Hold fast ye dry land sailors all, and listen to my tale.
It recalls an expedition bold and started from Kinsale
As stout a crew as ever you knew, who had never been to sea,
But who ventured all in an open yawl on a trip to Ballinadee.
The cargo consisted of some "hard tack" and crubeens,
Some junks of meat you never could eat and a dozen of dry scalpeens,
A keg or two of "mountain dew" and a dozen of lemonade,
And the symphony band was a gadget grand that the carpenter newly made.
They left one Sunday afternoon, this jolly crew of tars,
And each one carried his overcoat and a couple of cheap cigars
With many sighs and fond Good-byes, the girls all around did flock,
Gone were their hopes when the crew cast ropes and cleared from the Short Quay dock.
As soon as they left Kinsale behind, with helm hard to port,
The gallant ship was making fast for old King James' Fort,
When the donkey-man cried out abaft: "Steer clear the harbour rock",
But the devil a tug we gave the lug till we landed at the Dock
But soon the siren blew again, each one the oars did grip,
Through blinding spray and angry say, we passed the Ferry Slip.
We held our sail before the gale, the ship was on her own,
And we raised a cheer as we passed quite near the castle of Ringrone.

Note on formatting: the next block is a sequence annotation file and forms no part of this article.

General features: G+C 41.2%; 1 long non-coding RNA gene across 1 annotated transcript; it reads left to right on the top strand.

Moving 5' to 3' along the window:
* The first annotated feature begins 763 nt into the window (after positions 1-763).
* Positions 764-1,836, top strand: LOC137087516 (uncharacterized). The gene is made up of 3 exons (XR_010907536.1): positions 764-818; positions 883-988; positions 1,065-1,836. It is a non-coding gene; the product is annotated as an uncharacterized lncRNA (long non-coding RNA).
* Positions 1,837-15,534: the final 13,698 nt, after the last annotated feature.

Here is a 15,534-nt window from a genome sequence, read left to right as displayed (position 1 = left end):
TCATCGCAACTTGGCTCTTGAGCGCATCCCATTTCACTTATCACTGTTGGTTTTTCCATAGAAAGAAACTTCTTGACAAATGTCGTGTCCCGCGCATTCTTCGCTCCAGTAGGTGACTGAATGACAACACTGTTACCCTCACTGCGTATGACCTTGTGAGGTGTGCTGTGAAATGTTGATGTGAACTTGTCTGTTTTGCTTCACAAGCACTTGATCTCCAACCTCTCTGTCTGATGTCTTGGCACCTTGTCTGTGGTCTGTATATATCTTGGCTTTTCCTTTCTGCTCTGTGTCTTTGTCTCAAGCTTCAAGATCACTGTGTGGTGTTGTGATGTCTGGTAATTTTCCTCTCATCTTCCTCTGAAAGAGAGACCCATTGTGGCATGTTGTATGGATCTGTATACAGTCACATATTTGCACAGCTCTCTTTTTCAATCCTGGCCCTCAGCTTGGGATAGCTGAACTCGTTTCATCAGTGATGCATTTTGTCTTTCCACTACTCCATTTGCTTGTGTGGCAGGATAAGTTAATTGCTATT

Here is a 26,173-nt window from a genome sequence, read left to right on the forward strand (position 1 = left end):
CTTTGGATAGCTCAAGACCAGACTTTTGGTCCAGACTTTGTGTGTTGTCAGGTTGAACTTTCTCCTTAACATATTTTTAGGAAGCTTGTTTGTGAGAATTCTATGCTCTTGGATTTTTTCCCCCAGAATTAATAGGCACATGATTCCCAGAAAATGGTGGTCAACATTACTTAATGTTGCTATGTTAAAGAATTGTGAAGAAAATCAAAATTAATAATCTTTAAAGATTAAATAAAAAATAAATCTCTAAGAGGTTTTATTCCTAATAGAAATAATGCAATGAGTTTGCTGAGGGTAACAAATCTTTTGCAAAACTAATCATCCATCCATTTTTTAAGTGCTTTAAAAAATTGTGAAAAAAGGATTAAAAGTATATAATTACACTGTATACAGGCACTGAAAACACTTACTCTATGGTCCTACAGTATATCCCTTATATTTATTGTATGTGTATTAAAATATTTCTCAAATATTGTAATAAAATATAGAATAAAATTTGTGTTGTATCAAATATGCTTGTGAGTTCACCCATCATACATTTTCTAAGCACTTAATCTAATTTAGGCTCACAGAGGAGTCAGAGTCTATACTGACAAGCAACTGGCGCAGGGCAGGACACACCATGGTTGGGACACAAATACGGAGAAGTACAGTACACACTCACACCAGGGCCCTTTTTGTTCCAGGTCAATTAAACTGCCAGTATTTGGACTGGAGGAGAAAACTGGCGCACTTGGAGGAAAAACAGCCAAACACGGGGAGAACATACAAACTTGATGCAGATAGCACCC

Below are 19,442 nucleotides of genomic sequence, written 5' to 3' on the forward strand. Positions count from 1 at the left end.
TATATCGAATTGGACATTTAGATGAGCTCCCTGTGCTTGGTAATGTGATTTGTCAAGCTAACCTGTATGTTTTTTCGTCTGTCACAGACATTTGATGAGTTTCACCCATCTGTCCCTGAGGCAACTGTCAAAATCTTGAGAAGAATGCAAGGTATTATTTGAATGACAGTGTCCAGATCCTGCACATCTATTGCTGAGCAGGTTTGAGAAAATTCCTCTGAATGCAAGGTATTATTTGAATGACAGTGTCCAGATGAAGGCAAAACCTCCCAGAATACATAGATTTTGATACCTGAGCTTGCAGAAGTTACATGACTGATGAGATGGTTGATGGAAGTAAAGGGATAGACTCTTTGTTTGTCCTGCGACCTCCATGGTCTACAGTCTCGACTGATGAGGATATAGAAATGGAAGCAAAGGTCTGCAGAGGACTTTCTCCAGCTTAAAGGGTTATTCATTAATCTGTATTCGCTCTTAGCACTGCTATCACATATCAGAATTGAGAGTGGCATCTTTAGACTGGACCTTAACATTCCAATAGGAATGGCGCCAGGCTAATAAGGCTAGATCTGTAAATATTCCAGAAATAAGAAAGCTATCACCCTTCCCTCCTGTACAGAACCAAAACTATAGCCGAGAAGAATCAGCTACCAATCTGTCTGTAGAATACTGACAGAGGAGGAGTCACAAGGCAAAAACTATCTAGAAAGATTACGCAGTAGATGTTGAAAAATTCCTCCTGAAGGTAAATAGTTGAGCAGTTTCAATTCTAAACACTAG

The firemen all got rusty and they said they'd go to bed,
As the watchman on the gangway shouts, "I fear there's rocks ahead".
But the man at the steer, who was full of beer, from the mate got a stiff poltogue.
While you'd wink your eye we were high and dry on the headland of Comogue.
The captain cried, "Come on my lads, your seamanship to prove."
So we put our shoulders to the wheel and gave a powerful shove,
And we raised a cheer as we steered her clear of a sharp and dangerous ledge;
Through the blinding foam we sang "Home, Sweet Home" right under the Iron Bridge.
Tissasson, Ballywilliam and Killaney passed our view.
With plenty of coal in each stoke hole, just like a bird she flew,
'Till the cook in the galley shouted out: "She's making water fast."
So we took a bag and raised our flag and nailed it to the mast.
Now Bailed was sighted as the clock was striking six.
The skipper said to all the crew, "I fear we're in a fix.
So large a boat will never float till the tide rises full brim."
So the cry arose: "Take off your clothes, we'd better get out and swim."
With heartfelt thanks we reached the banks and safely came to land,
The musical director then started up the band,
We chorused "God save Ireland" and the "Boys of Garryowen",
And Ballinadee resounded as we gave "The Holy Stone"
The local folk surrounded us, they came from far and near,
When they saw those gallant heroes, they raised a rousing cheer.
The mayor, himself, conducted us into the nearest Pub,
They filled a can for every man and gave us plenty grub.
So this, friends, is the story of this crew of jolly tars,
Who sailed away one Summer's day and came home on outside cars.
My bosom swells when history tells of this gallant company
Who ventured all in an open yawl on a trip to Ballinadee.